The Red Cross have issued some First Aid and Safety Advice for the weather conditions that are affected most of the country. Cork City saw snow last night for the first time and the weather is not set to get better. In fact it is set to worsen at the weekend, with snow and icey weather forecasted for the entire country!
Here is the Red Cross advice:
Snow and Ice: First Aid Tips
Treating strains and sprains
The initial treatment for both injuries is the same – the RICE procedure:
- Rest the injured part
- Ice – apply ice or a cold pad to the injured area
- Comfortably support the injury using a bandage or soft padding
- Elevate the injured part
Treating Fractures / Broken Bones
It can be difficult to distinguish between a bone, joint or muscle injury – so if in doubt, treat the injury as a broken bone. Your main aim is to prevent further injury by keeping the casualty still and then ensuring they get safely to hospital.
If you suspect a broken bone
- Support the limb
- Leave the casualty in the position found. Secure and support the injured part. You can use rolled up blankets, cushions, clothes or whatever you have handy.
- Get the casualty to hospital
- Assess the severity of the injury and decide how to get them to hospital. For example if they have an arm injury, you may be able to drive them yourself. If you suspect a broken leg or a spine or neck injury, call 999.
- Treat for shock if required. Look for signs of shock including pale, cold and clammy skin, rapid then weak pulse, fast and shallow breathing ,sweating and complaints of nausea and thirst. If you suspect shock, lie the casualty down and raise their legs above the level of their heart. Make sure you keep the casualty warm.
Hypothermia is caused by prolonged exposure to the cold or sudden immersion in cold water and develops when the body temperature falls below 35 C (95 F). Although the risk of hypothermia is greater outdoors it can also develop indoors in poorly heated homes. Elderly people infants and those who are thin and frail are particularly vulnerable.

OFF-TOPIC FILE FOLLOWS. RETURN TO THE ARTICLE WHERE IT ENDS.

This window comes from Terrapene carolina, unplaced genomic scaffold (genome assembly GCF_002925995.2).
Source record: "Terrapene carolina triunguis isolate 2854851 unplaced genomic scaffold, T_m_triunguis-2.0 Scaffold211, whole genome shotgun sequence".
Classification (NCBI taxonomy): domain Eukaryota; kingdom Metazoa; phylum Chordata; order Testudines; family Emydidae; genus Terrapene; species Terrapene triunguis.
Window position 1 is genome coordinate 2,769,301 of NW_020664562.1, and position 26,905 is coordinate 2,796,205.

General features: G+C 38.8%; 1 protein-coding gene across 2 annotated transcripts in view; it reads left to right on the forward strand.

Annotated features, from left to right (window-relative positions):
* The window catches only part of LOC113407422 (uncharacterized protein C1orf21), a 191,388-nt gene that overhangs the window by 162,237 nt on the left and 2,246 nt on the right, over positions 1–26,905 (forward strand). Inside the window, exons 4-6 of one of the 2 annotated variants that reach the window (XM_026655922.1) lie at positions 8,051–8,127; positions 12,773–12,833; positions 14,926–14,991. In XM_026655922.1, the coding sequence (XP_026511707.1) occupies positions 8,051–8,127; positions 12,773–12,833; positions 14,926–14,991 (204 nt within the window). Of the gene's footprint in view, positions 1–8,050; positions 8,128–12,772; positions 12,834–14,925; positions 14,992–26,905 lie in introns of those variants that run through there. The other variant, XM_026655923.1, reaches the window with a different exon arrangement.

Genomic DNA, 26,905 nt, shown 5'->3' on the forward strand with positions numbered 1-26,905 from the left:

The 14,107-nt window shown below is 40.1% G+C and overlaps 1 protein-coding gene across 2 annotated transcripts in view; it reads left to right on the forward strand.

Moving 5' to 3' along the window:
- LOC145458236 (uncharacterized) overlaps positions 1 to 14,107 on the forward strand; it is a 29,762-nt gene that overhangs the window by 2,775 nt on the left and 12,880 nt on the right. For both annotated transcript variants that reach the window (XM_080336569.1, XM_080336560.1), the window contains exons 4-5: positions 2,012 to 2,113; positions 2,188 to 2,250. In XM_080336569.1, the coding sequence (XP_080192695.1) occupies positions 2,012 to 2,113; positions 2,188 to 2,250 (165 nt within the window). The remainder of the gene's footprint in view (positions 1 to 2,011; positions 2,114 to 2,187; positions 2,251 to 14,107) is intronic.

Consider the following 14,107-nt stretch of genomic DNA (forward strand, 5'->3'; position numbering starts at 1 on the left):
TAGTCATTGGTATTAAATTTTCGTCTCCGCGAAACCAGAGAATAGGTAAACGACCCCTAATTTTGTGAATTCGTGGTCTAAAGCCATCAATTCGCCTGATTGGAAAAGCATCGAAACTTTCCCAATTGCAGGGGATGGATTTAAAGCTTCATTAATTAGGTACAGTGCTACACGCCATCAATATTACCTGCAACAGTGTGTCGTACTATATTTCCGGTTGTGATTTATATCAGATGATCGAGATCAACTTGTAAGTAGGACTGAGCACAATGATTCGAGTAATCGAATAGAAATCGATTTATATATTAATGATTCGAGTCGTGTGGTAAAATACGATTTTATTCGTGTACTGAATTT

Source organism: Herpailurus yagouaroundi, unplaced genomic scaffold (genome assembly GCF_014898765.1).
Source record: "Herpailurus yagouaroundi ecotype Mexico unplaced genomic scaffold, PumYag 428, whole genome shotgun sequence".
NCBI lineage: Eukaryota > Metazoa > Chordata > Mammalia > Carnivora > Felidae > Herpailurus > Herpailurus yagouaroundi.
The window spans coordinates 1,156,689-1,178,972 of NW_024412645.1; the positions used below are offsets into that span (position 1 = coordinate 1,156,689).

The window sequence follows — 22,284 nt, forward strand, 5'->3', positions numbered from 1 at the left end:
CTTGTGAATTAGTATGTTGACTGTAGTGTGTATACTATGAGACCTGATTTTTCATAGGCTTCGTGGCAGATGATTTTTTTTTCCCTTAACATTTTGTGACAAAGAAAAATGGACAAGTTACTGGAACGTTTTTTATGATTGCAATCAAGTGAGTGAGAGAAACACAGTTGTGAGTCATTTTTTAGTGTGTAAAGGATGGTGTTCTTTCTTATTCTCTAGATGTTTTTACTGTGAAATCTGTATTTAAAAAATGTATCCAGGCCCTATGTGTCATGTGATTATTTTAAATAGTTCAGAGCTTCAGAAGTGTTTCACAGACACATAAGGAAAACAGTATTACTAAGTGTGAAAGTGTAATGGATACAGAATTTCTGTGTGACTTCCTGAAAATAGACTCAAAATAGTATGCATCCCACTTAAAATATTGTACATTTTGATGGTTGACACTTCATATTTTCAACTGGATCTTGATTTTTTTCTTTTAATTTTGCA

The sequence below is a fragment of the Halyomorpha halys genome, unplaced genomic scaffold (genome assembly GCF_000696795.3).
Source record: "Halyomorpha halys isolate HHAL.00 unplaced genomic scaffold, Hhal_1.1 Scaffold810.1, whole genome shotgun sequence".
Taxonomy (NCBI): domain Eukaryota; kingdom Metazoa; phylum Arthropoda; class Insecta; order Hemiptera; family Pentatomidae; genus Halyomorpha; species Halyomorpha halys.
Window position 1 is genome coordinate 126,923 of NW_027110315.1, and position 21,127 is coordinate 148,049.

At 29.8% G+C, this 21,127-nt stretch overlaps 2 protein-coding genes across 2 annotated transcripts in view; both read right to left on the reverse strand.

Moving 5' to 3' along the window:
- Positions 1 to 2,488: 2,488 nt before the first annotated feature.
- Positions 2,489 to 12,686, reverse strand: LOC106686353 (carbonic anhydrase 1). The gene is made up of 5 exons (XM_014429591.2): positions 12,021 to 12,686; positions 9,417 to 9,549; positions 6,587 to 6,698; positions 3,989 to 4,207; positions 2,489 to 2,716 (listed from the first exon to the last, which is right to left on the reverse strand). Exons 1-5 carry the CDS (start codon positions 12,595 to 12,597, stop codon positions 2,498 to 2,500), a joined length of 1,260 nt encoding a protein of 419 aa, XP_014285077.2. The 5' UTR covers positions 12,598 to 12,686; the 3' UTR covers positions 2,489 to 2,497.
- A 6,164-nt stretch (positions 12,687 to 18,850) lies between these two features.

- Shivering; cold, pale skin
- Apathy and disorientation
- Slow and shallow breathing
- Slow and weakening pulse
Treatment for hypothermia when indoors
- The casualty should be re-warmed slowly. Cover the person with blankets – and a hat, if possible – and warm the room.
- Give the casualty a warm drink and/or highenergy foods, such as chocolate.
- Call 999/112 for emergency help. Remember, in elderly people, hypothermia may also be disguising the symptoms of a stroke or heart attack.
- Monitor the person’s vital signs – breathing, temperature and response levels – while waiting for an ambulance.
With this condition, the tissues of the extremities – usually the fingers and toes – freeze due to low temperatures. In severe cases, this freezing can lead to permanent loss of sensation and, eventually, tissue death and gangrene as the blood vessels and soft tissues become permanently damaged.
Frostbite usually occurs in freezing or cold and windy conditions. People who cannot move around to increase their circulation are particularly susceptible. In many cases frostbite is accompanied by hypothermia and this should be treated accordingly.
Symptoms may include
- Cold, pale, dry skin
- Slurred speech and clumsiness
- Possible loss of consciousness
- Slow, shallow breathing
- Casualties may experience a colour change to the skin of the affected area: first white, then mottled and blue. On recovery, the skin may be red, hot, painful and blistered. Where gangrene occurs, the tissue may become black due to loss of blood supply.
How to treat frostbite
1. Advise the casualty to put their hands in their armpits. Move the casualty into warmth before you thaw the affected part further.
2. Once inside, gently remove gloves, rings and any other constrictions, such as boots. Warm the affected part with your hands, in your lap or continue to warm them in the casualty’s armpits. Avoid rubbing the affected area because this can damage skin and other tissues.
3. Place the affected parts in warm water at around 40 C (104 F) Dry carefully, and apply a light dressing of dry gauze bandage. Monitor and record the casualty’s vital signs – level of response, breathing, pulse and temperature while waiting for help to arrive. Give them a warm not hot drink such as soup and/or highenergy foods such as chocolate to help re-warm them.
4. Raise the affected limb to reduce swelling. An adult may take the recommended dose of paracetamol or her own painkillers. A child may have the recommended dose of paracetamol syrup (not aspirin).
5 Take or send the casualty to hospital.